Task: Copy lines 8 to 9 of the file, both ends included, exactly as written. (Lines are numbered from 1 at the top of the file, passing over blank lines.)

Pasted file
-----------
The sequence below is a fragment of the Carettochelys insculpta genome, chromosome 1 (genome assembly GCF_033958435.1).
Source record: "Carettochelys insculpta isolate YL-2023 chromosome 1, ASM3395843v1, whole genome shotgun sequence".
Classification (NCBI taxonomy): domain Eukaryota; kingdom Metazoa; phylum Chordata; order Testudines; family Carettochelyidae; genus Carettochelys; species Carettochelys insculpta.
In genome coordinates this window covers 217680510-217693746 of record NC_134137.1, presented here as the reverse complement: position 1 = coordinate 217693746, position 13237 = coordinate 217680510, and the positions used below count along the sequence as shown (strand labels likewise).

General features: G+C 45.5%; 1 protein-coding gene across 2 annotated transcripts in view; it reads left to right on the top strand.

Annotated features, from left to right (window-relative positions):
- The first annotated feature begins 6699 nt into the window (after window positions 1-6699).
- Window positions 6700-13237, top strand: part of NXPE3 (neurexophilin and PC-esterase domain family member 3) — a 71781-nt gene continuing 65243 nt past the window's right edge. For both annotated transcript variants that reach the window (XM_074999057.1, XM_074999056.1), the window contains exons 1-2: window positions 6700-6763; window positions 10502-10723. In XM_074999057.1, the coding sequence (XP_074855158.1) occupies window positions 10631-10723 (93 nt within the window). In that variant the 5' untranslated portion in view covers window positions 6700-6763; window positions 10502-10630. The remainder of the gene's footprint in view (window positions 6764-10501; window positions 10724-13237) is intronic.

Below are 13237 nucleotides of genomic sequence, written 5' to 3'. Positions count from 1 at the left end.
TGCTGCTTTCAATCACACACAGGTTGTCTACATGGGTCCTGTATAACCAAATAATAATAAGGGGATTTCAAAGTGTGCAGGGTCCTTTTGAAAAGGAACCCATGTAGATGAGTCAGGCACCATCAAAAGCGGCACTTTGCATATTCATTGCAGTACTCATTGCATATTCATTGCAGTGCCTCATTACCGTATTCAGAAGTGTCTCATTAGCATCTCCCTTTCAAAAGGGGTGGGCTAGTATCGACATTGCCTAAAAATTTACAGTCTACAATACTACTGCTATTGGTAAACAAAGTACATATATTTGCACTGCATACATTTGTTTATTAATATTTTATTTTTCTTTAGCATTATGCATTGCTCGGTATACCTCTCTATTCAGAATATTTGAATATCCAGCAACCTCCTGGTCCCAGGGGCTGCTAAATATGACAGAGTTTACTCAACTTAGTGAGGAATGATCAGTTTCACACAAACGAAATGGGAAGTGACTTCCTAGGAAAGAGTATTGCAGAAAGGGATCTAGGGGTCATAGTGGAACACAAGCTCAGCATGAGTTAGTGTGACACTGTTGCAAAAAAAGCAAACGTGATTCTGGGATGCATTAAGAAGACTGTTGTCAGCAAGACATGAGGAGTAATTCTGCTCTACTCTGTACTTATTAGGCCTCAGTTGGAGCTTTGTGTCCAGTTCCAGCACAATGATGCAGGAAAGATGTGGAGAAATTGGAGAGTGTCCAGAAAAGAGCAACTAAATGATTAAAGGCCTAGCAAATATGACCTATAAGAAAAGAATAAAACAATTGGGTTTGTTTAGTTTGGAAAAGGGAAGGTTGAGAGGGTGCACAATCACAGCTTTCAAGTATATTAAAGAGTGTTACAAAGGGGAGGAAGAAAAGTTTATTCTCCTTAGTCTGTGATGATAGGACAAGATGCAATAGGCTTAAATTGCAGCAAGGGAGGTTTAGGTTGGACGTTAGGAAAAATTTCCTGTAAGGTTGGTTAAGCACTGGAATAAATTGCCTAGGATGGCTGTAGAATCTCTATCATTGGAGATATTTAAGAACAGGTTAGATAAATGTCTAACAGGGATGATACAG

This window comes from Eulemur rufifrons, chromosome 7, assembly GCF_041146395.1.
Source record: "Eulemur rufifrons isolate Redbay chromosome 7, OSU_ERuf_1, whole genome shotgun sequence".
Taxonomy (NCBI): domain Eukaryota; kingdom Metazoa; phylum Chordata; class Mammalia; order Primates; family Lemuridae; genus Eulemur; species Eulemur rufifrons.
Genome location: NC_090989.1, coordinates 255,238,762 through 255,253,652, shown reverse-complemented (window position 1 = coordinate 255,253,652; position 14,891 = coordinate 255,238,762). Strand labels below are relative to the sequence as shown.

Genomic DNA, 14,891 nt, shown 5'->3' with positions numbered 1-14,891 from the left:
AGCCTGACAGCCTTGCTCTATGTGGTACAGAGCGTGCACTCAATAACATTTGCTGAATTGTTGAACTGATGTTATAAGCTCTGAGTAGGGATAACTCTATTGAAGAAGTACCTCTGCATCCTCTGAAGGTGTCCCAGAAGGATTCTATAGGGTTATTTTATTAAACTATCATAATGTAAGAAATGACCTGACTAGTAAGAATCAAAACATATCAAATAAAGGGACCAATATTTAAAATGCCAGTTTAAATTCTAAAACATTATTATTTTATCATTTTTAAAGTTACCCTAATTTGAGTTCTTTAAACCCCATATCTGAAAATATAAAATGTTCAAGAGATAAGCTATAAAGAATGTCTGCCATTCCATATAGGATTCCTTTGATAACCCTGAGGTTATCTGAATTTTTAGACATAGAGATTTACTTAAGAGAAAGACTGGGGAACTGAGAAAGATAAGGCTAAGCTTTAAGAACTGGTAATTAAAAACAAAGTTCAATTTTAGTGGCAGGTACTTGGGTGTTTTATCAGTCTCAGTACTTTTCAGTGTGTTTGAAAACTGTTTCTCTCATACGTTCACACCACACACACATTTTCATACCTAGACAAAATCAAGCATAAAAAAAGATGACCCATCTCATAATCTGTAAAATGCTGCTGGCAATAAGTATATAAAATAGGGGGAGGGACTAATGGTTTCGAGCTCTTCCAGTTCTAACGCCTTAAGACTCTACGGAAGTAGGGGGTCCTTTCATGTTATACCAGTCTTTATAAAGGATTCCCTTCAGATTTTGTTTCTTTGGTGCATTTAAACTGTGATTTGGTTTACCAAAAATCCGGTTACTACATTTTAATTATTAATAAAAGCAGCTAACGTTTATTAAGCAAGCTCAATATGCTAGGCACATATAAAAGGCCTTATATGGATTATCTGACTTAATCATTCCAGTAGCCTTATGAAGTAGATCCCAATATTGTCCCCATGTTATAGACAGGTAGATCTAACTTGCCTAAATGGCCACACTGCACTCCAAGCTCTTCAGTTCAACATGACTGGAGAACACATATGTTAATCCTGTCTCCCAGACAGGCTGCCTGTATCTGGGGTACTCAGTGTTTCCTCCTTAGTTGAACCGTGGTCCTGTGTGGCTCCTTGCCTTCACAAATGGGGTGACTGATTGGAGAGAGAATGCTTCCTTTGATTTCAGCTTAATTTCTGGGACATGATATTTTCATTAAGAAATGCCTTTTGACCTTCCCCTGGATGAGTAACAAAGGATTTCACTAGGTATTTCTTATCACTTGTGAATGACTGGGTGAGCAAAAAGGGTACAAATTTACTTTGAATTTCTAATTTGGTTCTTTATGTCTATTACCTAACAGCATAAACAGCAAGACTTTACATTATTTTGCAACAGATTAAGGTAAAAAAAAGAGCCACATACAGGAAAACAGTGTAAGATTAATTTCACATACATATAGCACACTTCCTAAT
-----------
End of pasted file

- Window positions 6700-13237, top strand: part of NXPE3 (neurexophilin and PC-esterase domain family member 3) — a 71781-nt gene continuing 65243 nt past the window's right edge. For both annotated transcript variants that reach the window (XM_074999057.1, XM_074999056.1), the window contains exons 1-2: window positions 6700-6763; window positions 10502-10723. In XM_074999057.1, the coding sequence (XP_074855158.1) occupies window positions 10631-10723 (93 nt within the window). In that variant the 5' untranslated portion in view covers window positions 6700-6763; window positions 10502-10630. The remainder of the gene's footprint in view (window positions 6764-10501; window positions 10724-13237) is intronic.

Below are 13237 nucleotides of genomic sequence, written 5' to 3'. Positions count from 1 at the left end.